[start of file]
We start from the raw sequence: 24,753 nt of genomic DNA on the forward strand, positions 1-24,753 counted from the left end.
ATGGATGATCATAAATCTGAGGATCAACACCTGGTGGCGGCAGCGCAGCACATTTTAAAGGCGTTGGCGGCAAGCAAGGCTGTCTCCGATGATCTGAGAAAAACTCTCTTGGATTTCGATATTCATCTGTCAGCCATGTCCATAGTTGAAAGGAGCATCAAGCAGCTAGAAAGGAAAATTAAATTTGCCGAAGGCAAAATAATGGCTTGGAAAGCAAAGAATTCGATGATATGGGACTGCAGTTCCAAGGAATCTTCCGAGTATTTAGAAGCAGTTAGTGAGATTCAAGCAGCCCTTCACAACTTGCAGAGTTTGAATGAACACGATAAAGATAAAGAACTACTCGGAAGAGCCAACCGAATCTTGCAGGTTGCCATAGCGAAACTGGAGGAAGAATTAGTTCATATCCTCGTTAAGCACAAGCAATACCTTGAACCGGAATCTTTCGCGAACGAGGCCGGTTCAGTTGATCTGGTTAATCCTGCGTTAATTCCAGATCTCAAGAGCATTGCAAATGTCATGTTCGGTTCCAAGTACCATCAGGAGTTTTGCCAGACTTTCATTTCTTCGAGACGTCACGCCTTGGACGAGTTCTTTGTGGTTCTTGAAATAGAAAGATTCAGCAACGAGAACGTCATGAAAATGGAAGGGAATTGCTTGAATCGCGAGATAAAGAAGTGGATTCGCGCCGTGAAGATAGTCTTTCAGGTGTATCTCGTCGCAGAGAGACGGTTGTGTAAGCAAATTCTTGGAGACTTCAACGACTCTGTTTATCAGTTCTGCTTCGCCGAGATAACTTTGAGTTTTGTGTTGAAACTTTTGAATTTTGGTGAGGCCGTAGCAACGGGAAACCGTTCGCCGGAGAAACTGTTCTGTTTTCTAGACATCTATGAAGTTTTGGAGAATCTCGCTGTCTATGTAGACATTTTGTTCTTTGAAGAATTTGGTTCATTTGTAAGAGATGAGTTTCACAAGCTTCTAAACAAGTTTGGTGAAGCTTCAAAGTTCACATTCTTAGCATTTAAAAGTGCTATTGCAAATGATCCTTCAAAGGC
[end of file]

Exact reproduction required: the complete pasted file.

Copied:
We start from the raw sequence: 24,753 nt of genomic DNA on the forward strand, positions 1-24,753 counted from the left end.
ATGGATGATCATAAATCTGAGGATCAACACCTGGTGGCGGCAGCGCAGCACATTTTAAAGGCGTTGGCGGCAAGCAAGGCTGTCTCCGATGATCTGAGAAAAACTCTCTTGGATTTCGATATTCATCTGTCAGCCATGTCCATAGTTGAAAGGAGCATCAAGCAGCTAGAAAGGAAAATTAAATTTGCCGAAGGCAAAATAATGGCTTGGAAAGCAAAGAATTCGATGATATGGGACTGCAGTTCCAAGGAATCTTCCGAGTATTTAGAAGCAGTTAGTGAGATTCAAGCAGCCCTTCACAACTTGCAGAGTTTGAATGAACACGATAAAGATAAAGAACTACTCGGAAGAGCCAACCGAATCTTGCAGGTTGCCATAGCGAAACTGGAGGAAGAATTAGTTCATATCCTCGTTAAGCACAAGCAATACCTTGAACCGGAATCTTTCGCGAACGAGGCCGGTTCAGTTGATCTGGTTAATCCTGCGTTAATTCCAGATCTCAAGAGCATTGCAAATGTCATGTTCGGTTCCAAGTACCATCAGGAGTTTTGCCAGACTTTCATTTCTTCGAGACGTCACGCCTTGGACGAGTTCTTTGTGGTTCTTGAAATAGAAAGATTCAGCAACGAGAACGTCATGAAAATGGAAGGGAATTGCTTGAATCGCGAGATAAAGAAGTGGATTCGCGCCGTGAAGATAGTCTTTCAGGTGTATCTCGTCGCAGAGAGACGGTTGTGTAAGCAAATTCTTGGAGACTTCAACGACTCTGTTTATCAGTTCTGCTTCGCCGAGATAACTTTGAGTTTTGTGTTGAAACTTTTGAATTTTGGTGAGGCCGTAGCAACGGGAAACCGTTCGCCGGAGAAACTGTTCTGTTTTCTAGACATCTATGAAGTTTTGGAGAATCTCGCTGTCTATGTAGACATTTTGTTCTTTGAAGAATTTGGTTCATTTGTAAGAGATGAGTTTCACAAGCTTCTAAACAAGTTTGGTGAAGCTTCAAAGTTCACATTCTTAGCATTTAAAAGTGCTATTGCAAATGATCCTTCAAAGGC